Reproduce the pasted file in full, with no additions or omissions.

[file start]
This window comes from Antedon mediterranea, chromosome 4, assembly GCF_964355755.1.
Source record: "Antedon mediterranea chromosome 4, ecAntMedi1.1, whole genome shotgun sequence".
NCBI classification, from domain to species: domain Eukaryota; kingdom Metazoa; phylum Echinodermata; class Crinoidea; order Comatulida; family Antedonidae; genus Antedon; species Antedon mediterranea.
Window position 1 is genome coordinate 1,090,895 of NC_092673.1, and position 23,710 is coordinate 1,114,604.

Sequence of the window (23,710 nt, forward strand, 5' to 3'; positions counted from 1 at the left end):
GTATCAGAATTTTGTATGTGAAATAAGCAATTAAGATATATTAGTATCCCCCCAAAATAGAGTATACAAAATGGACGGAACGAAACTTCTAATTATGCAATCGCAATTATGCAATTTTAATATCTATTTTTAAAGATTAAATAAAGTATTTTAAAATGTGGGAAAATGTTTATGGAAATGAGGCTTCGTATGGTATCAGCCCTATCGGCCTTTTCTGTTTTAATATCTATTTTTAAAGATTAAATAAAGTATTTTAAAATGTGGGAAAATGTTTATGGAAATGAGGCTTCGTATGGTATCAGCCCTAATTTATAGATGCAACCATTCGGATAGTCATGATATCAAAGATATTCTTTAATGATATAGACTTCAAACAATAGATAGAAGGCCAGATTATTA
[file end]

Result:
This window comes from Antedon mediterranea, chromosome 4, assembly GCF_964355755.1.
Source record: "Antedon mediterranea chromosome 4, ecAntMedi1.1, whole genome shotgun sequence".
NCBI classification, from domain to species: domain Eukaryota; kingdom Metazoa; phylum Echinodermata; class Crinoidea; order Comatulida; family Antedonidae; genus Antedon; species Antedon mediterranea.
Window position 1 is genome coordinate 1,090,895 of NC_092673.1, and position 23,710 is coordinate 1,114,604.

Sequence of the window (23,710 nt, forward strand, 5' to 3'; positions counted from 1 at the left end):
GTATCAGAATTTTGTATGTGAAATAAGCAATTAAGATATATTAGTATCCCCCCAAAATAGAGTATACAAAATGGACGGAACGAAACTTCTAATTATGCAATCGCAATTATGCAATTTTAATATCTATTTTTAAAGATTAAATAAAGTATTTTAAAATGTGGGAAAATGTTTATGGAAATGAGGCTTCGTATGGTATCAGCCCTATCGGCCTTTTCTGTTTTAATATCTATTTTTAAAGATTAAATAAAGTATTTTAAAATGTGGGAAAATGTTTATGGAAATGAGGCTTCGTATGGTATCAGCCCTAATTTATAGATGCAACCATTCGGATAGTCATGATATCAAAGATATTCTTTAATGATATAGACTTCAAACAATAGATAGAAGGCCAGATTATTA